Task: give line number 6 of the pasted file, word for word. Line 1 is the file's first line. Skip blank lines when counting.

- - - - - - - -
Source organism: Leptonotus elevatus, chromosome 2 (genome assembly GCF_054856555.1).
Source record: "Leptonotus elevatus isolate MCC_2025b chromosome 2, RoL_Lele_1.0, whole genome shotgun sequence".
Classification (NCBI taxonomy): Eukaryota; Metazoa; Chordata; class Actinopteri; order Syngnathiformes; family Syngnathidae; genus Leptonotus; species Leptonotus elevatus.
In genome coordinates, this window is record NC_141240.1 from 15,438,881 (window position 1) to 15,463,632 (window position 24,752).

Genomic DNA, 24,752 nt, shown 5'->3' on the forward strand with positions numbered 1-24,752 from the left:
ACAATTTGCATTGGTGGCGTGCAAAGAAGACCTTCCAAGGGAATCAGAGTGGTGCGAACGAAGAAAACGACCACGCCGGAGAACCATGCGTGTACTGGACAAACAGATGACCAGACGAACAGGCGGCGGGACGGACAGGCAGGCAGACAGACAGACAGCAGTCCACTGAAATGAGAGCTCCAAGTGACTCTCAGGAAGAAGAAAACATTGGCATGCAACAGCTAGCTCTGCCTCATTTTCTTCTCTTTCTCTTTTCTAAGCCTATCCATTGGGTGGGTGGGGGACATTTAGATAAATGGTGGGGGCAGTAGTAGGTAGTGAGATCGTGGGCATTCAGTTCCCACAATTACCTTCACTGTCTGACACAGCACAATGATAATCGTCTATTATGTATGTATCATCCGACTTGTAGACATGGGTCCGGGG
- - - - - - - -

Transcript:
ACAATTTGCATTGGTGGCGTGCAAAGAAGACCTTCCAAGGGAATCAGAGTGGTGCGAACGAAGAAAACGACCACGCCGGAGAACCATGCGTGTACTGGACAAACAGATGACCAGACGAACAGGCGGCGGGACGGACAGGCAGGCAGACAGACAGACAGCAGTCCACTGAAATGAGAGCTCCAAGTGACTCTCAGGAAGAAGAAAACATTGGCATGCAACAGCTAGCTCTGCCTCATTTTCTTCTCTTTCTCTTTTCTAAGCCTATCCATTGGGTGGGTGGGGGACATTTAGATAAATGGTGGGGGCAGTAGTAGGTAGTGAGATCGTGGGCATTCAGTTCCCACAATTACCTTCACTGTCTGACACAGCACAATGATAATCGTCTATTATGTATGTATCATCCGACTTGTAGACATGGGTCCGGGG